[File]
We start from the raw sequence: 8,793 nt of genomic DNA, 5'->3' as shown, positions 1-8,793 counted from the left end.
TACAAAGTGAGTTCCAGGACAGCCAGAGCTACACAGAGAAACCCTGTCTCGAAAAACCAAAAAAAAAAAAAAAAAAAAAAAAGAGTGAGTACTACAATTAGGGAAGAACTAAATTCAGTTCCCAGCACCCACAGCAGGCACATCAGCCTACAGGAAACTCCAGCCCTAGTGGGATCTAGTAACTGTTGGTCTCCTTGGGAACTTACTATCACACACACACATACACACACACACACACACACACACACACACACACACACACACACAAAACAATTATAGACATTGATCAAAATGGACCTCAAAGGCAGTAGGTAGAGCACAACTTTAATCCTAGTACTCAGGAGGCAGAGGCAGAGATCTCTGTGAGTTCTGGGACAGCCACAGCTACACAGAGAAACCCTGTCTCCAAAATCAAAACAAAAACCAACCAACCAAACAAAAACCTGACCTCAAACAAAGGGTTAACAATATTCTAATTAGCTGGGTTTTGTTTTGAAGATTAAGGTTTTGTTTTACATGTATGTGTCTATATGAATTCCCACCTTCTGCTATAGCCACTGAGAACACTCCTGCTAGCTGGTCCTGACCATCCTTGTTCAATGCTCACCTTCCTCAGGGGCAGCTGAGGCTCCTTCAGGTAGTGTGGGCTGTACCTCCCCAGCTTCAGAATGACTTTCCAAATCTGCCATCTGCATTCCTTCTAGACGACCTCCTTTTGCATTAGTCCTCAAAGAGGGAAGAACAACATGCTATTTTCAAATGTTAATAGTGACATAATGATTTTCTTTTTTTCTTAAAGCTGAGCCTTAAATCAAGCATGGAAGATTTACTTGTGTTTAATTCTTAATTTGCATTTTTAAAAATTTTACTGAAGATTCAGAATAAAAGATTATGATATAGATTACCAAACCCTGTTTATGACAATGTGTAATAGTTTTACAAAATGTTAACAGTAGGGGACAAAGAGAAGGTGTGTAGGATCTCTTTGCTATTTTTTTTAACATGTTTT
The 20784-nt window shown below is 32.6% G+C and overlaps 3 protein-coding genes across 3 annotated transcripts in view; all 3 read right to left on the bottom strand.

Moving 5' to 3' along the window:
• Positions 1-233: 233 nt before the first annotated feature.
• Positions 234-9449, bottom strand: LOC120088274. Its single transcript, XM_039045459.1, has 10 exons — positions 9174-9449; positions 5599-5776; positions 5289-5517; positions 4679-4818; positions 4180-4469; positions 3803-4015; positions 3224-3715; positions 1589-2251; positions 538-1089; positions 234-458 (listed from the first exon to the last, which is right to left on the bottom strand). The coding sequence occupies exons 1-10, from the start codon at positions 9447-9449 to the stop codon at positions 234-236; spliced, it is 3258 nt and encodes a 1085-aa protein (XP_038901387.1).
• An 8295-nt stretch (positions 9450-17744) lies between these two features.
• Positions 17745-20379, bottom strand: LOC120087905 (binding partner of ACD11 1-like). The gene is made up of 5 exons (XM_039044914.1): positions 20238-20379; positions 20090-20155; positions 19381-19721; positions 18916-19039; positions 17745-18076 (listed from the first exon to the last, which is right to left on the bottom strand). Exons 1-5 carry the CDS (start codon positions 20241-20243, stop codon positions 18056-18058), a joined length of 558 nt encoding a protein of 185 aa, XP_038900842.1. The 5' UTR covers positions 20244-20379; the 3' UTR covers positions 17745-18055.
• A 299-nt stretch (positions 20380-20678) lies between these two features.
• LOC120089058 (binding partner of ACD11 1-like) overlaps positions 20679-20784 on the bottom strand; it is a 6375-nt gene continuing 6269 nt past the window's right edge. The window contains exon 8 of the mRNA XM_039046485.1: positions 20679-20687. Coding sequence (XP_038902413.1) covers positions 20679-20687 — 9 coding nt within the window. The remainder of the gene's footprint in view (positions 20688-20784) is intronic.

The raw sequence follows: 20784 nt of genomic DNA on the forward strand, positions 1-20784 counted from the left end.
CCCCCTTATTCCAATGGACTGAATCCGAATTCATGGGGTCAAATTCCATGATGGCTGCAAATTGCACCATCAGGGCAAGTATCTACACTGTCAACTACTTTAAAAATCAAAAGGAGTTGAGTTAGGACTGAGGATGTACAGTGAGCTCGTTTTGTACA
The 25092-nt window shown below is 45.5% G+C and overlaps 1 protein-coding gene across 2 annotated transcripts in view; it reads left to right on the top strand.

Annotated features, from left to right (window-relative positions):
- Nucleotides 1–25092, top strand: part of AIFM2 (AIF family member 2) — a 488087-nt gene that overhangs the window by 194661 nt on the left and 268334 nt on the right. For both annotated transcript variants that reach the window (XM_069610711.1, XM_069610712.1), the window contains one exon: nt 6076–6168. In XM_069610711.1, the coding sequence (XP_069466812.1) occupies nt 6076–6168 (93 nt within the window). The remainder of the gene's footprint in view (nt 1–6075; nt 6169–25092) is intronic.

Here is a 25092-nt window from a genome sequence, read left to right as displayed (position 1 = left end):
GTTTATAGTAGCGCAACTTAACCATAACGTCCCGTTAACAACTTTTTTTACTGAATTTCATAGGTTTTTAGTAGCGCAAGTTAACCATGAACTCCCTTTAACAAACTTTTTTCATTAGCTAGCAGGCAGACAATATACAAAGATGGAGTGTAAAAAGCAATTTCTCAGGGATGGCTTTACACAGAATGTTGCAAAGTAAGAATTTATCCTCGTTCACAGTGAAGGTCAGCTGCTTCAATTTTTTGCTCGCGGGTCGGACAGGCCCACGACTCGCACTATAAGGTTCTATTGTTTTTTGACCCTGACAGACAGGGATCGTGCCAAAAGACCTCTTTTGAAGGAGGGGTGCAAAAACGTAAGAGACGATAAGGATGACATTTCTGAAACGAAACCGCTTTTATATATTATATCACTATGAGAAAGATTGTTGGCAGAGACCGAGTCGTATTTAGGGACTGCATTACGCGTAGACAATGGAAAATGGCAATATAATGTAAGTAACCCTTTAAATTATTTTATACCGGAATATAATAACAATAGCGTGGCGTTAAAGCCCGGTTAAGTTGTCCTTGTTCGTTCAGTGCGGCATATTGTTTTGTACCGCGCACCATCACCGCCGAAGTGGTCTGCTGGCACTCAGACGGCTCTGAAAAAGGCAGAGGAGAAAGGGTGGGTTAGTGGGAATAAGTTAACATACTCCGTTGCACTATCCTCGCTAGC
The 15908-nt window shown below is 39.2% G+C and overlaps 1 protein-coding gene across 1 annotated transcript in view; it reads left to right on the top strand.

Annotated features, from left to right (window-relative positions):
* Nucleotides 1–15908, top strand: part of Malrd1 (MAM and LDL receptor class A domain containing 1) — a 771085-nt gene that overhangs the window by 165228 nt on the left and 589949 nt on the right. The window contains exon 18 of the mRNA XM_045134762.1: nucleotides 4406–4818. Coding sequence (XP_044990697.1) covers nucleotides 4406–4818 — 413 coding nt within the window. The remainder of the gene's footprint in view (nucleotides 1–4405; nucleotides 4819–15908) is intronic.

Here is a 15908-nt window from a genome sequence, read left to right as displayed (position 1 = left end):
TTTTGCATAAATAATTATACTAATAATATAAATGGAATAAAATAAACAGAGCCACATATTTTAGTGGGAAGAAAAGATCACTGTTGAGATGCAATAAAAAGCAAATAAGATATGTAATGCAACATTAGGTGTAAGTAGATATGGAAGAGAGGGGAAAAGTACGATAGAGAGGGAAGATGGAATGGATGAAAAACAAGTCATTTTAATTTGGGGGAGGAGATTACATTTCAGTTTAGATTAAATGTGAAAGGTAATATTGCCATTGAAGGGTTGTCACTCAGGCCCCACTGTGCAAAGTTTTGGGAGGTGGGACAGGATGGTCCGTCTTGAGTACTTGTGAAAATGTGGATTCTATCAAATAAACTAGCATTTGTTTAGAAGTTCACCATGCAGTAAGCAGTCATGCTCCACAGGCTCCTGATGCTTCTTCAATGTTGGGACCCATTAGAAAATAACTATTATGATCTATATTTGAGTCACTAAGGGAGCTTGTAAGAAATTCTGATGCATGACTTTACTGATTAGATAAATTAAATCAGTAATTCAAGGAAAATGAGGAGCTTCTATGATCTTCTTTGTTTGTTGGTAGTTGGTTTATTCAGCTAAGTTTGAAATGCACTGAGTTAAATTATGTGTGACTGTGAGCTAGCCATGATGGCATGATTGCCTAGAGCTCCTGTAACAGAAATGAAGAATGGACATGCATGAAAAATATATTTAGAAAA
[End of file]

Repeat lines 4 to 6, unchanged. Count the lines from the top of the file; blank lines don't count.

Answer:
Moving 5' to 3' along the window:
• Positions 1-233: 233 nt before the first annotated feature.
• Positions 234-9449, bottom strand: LOC120088274. Its single transcript, XM_039045459.1, has 10 exons — positions 9174-9449; positions 5599-5776; positions 5289-5517; positions 4679-4818; positions 4180-4469; positions 3803-4015; positions 3224-3715; positions 1589-2251; positions 538-1089; positions 234-458 (listed from the first exon to the last, which is right to left on the bottom strand). The coding sequence occupies exons 1-10, from the start codon at positions 9447-9449 to the stop codon at positions 234-236; spliced, it is 3258 nt and encodes a 1085-aa protein (XP_038901387.1).